For many years, the rise of Linux was thought to be just around the corner, and though it still is a bit player in some markets, there is no denying its overwhelming presence in some key areas. Two of those areas are enterprise server applications and enterprise cloud applications, where it is found in around 75 percent of companies, according to various industry surveys. This firm hold on the market doesn’t figure to go away any time soon, either, as developers are constantly improving its functionality. That may be a surprise to some, as the operating system has long been marketed on its free, open source nature. And while that remains a powerful argument in favor of the OS, business owners that opt for the system cite performance and security about as much as cost when explaining their choice.
How dramatic is the rise of Linux?
There are areas that the operating system has a long way to go, such as desktops, where it has only has about two percent of the market. But in the world of enterprise applications and web servers, it is no bit player. In addition to its major presence in enterprise applications, the operating system is a true powerhouse in the world of web servers. According to Alexa, of the top one million domains, 96.5 percent of them use the operating system. Expand that to the top 10 million domains, and it is still used in about two thirds of all web servers.
It’s also the leader, or close to being the leader, in the mobile market and in film production as well, so it has a foothold in some valuable areas. And these trends only favor the system going forward.
What has inspired the rise of Linux?
Since its initial release in 1991, the system’s kernel has been available under the GNU General Public License, which has allowed thousands and thousands of developers to improve the code. These efforts have led to extremely reliable and functional versions of the system, like Red Hat, or RHL. In 2001, a study on RHL 7.1 found 30 million lines of code. If that code had been developed using typical proprietary means, it would have cost nearly $1.5 billion. In other words, something like RHL was only possible through the combined effort of many developers, which suggests the system will continue adapting and growing at a much faster rate than competing technologies.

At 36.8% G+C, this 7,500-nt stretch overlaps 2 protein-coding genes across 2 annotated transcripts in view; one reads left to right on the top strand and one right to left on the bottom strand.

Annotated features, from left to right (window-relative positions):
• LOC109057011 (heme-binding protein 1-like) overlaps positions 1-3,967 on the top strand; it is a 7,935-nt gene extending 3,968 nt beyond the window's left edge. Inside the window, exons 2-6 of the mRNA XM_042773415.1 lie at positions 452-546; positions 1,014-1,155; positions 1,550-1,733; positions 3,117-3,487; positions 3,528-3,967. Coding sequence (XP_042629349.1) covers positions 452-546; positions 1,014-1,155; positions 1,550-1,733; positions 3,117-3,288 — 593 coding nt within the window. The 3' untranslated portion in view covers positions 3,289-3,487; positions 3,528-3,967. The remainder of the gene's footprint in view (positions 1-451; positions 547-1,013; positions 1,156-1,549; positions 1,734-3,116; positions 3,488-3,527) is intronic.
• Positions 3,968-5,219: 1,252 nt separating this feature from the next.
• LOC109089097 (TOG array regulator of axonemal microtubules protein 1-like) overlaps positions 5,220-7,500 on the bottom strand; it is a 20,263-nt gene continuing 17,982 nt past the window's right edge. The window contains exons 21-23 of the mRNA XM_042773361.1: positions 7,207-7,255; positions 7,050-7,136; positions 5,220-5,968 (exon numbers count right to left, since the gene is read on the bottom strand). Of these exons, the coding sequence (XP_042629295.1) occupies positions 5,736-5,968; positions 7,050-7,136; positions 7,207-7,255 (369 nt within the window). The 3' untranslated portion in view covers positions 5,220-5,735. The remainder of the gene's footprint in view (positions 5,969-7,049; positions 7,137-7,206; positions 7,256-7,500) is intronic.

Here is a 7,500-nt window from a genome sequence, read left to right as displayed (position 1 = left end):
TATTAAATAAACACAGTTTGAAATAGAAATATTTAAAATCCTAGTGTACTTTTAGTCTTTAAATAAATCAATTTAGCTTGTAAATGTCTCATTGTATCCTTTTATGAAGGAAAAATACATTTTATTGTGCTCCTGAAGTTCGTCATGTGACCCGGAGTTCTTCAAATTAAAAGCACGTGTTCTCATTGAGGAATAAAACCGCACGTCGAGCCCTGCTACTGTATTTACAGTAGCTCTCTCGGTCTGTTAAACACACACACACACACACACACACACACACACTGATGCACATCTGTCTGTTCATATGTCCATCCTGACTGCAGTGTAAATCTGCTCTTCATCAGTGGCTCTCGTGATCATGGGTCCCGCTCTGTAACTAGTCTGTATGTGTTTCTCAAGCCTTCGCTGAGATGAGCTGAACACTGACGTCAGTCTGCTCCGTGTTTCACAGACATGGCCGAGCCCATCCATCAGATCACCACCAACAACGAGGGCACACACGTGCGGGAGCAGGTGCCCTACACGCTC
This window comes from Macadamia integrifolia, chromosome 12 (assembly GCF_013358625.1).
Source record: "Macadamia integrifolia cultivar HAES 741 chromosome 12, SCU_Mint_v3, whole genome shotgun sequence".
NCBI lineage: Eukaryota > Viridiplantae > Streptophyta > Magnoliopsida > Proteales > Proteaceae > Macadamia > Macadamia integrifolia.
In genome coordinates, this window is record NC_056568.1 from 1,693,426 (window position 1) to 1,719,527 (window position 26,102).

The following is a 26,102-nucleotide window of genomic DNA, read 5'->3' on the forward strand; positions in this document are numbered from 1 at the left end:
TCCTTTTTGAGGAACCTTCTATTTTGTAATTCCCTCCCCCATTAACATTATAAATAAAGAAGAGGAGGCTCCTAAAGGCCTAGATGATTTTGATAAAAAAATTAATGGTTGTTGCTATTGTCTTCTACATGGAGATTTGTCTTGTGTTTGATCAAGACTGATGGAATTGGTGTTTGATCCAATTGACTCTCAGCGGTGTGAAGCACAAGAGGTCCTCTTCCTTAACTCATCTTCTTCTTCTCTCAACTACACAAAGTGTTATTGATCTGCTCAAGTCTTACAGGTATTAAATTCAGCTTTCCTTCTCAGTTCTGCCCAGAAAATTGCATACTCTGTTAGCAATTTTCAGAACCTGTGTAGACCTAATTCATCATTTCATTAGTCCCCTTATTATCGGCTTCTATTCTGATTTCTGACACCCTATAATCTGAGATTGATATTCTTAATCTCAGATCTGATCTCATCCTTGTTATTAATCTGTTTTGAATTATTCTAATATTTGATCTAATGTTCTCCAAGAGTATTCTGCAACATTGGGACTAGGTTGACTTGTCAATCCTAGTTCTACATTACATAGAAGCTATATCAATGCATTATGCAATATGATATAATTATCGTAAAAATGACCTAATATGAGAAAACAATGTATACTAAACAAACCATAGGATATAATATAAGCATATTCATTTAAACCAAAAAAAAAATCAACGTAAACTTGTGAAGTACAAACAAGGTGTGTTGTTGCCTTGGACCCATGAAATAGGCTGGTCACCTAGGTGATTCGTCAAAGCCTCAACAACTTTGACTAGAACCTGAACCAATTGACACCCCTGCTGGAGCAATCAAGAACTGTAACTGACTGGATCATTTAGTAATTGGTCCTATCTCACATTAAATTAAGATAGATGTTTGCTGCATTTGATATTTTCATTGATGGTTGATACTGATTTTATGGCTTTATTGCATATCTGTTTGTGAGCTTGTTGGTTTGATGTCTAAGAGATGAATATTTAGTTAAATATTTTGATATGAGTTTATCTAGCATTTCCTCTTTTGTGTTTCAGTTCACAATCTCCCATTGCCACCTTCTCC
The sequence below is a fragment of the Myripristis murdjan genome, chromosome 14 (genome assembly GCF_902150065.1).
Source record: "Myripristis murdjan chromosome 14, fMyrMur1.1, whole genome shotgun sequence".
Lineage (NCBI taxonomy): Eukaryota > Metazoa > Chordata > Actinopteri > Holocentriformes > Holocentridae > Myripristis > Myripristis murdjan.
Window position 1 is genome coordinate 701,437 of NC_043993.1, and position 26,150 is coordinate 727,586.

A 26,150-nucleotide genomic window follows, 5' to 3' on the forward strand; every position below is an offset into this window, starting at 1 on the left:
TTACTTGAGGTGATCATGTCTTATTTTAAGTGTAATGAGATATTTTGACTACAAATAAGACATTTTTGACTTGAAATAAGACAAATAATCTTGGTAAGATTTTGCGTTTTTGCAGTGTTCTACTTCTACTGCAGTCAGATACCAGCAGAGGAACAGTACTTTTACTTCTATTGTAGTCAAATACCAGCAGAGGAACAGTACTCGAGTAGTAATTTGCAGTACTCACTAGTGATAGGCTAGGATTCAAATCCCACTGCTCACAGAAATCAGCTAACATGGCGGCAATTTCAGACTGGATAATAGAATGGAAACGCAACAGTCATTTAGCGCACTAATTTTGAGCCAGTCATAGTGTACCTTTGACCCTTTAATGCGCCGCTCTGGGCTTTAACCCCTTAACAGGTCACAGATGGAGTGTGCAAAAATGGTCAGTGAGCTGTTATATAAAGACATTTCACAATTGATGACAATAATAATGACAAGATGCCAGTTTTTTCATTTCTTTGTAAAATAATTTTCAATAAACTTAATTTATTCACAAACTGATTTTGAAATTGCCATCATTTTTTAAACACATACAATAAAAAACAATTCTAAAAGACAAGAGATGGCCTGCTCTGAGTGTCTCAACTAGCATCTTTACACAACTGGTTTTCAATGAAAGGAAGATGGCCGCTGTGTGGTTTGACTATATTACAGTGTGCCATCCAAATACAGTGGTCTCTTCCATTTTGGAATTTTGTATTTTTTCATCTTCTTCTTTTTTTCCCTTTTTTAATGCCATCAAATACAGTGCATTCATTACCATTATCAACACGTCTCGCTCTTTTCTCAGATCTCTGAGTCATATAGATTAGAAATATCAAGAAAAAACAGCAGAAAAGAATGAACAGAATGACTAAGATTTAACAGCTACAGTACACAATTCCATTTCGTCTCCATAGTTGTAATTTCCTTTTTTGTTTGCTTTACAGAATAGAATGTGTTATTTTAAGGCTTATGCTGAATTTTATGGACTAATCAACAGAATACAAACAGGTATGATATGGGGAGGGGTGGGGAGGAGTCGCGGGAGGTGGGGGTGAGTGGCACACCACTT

The rise of Linux is not a fluke, but due to the system’s across-the-board functionality. From the outset, it was designed to perform in multiuser applications, so it offers unmatched reliability in enterprise environments. In fact, some servers running the system have been up for years without a single error. Enterprise applications running the system also enjoy near impenetrable security, because there are so many developers that can respond to a threat. In fact, most would-be malware creators don’t even bother with the system, knowing that it will be neutralized right away.
So there’s no secret behind the rise of Linux. It’s just proven itself over the years and has cemented itself as the top option for major business applications.